• $1.7 million of LED street lighting will be rolled out in early 2015.
  • The narrow bridge replacement contract has been awarded and work is expected to be completed by April 2015.

Agenda and minutes

The agenda and minutes are located at http://www.tasman.govt.nz/council/council-meetings/standing-committees-meetings/engineering-services-committee-meetings/?path=/EDMS/Public/Meetings/EngineeringServicesCommittee/2015/2015-02-26.

Media

Waimea Weekly “Spooner’s cycle tunnel all go” (4 March 2015). See http://issuu.com/waimea-weekly/docs/040315/1?e=1913941/11709681.

Engineering services committee (15 May)

The engineering services committee meeting was held on 15 May 2014.

The agenda included the following topics: (1) sewerage operation and management, (2) driver feedback signs, (3) bridge replacement, and (4) the engineering manager’s report. A confidential session was held to consider a solid waste services proposal.

Sewerage

Unfortunately the report from the Nelson Regional Sewerage Business Unit (NRSBU) was not tabled and instead deferred to the next meeting due to NRSBU staff not being able to present the report to council. Nevertheless the agenda (pp 5 to 30) does contain some useful information on TDC’s sewerage operation that the people from the NRSBU were going to talk too. I look forward to NRSBU’s future presentation.

Driver feedback signs

Speed issues have been a major concern for schools and residents in the region. As part of councils efforts to address the issue, council has decided to purchase three “driver feedback signs” (that are solar powered) at a total cost of $40,000. These are signs that inform the driver of their approaching speed. Studies conducted both in the UK and USA have found radar speed signs to effectively slow traffic down (see http://en.wikipedia.org/wiki/Radar_speed_sign). Six locations have been identified.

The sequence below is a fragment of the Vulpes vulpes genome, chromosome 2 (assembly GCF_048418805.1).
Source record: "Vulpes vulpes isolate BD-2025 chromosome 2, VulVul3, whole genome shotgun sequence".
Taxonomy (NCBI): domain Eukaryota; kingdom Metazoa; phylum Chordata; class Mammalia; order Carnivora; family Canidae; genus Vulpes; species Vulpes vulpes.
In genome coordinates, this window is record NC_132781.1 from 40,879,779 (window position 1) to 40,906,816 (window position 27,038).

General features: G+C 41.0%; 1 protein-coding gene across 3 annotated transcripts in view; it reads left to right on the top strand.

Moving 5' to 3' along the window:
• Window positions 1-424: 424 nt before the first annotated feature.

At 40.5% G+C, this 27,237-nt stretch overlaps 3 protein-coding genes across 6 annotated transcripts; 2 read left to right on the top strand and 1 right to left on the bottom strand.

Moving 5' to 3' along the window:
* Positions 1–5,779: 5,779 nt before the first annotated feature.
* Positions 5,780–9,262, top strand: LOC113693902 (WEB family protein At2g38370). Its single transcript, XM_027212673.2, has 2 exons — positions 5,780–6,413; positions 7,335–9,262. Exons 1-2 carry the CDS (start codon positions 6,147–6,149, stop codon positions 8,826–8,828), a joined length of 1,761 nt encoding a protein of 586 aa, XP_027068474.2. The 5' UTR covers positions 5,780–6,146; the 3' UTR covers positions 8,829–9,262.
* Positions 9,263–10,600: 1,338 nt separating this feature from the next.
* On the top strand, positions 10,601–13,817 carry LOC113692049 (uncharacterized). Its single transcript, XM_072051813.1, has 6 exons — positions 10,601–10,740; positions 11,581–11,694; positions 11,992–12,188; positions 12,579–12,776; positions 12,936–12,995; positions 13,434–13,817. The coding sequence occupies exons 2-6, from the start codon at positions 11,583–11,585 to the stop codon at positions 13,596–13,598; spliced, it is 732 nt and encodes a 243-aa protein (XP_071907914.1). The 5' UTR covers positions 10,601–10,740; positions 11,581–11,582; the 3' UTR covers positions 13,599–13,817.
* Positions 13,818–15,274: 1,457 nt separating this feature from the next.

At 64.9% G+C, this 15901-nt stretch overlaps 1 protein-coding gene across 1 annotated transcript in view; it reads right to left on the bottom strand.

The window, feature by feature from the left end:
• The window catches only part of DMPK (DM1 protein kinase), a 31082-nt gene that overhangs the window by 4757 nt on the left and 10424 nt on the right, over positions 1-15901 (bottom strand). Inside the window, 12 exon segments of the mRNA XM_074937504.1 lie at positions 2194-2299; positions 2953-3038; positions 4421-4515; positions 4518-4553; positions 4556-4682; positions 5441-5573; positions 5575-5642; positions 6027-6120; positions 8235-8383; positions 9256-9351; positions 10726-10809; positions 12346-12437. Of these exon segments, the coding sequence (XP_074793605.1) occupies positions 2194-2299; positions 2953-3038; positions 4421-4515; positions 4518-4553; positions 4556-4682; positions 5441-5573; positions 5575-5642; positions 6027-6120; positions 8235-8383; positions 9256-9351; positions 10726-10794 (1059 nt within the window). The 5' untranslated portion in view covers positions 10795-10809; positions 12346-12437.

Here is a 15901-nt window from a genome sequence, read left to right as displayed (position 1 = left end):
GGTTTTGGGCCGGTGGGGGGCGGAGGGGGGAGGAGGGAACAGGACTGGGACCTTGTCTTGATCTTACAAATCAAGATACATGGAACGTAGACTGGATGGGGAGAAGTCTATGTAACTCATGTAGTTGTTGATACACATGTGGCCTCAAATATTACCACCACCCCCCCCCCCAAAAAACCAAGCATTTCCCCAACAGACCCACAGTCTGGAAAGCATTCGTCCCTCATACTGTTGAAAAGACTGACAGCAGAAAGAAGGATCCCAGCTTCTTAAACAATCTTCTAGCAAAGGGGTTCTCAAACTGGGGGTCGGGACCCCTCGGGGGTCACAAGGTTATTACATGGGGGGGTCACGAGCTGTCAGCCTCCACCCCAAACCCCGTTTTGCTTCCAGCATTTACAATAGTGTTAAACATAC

Bridge work

A number of trucking businesses are wanting to use the larger High Productivity Motor Vehicle (HPMV) capable trucks and trailers. These new trucks are longer and have more carrying capacity (roughly 20% more) than other trucks. Theoretically, their use should see a reduction in the number of truck trips on our roads and possibly improved safety. Their impact on the roads is also no greater than existing trucks due to their axel configuration. This results in the load weight of the truck being evenly distributed, so that there is no greater impact on road wear and tear than from other trucks. However, narrow bridges pose a problem to cross. Tasman has a number of narrow bridges.

After consultation with the industry, staff identified that the most efficient route for HPMV’s to the rest of the south island was along the Motueka Valley Highway which would involve only one narrow bridge replacement. A map of the route in the agenda (p 47). The estimated cost of the bridge work was $700,000 and would only proceed if it received a New Zealand Transport Agency (NZTA) subsidy of 59%. An effective cost to ratepayers of $287,000. The project was also expected to be completed within the existing approved 2013-14 bridge renewal budget. On this basis, council approved the expenditure.

Manager’s report

The engineering manager’s report provided an update of the engineering departments activities, reorganisation, and programme delivery schedule.

Of particular interest for me was the reported savings from the departments reorganisation, although the manager stressed that this could deviate in future quarters. The 2013 third quarter (Q3) showed a total saving of $1,384,000 against plan, compared to the forecast saving of $710,000 for the same period. A positive variance of $674,000. This was a good result but whether this trend continues as the departments activities are reduced (as council strive to make savings from unnecessary capital expenditure) will be interesting to monitor.

Subsidised road renewals appear to be coming in under forecasted budgets of just over $6 million. A possible saving of $100,000-200,000. Although this saving is likely to be taken up by a shortfall of $100,000 in river maintenance activities. River work in the Buller catchment is underway with current costs appearing to be tracking below planned expenditure. Whether this is a timing issue or a trend will be interesting to watch.

Seawater inundation at the Motueka waste water plant has brought forward the decommissioning of one of the wetland ponds. The easter storm raised the risk of waste water overflows in Golden Bay. However, these were avoided due to the efforts of the contractor who tankard the effluent from site to site.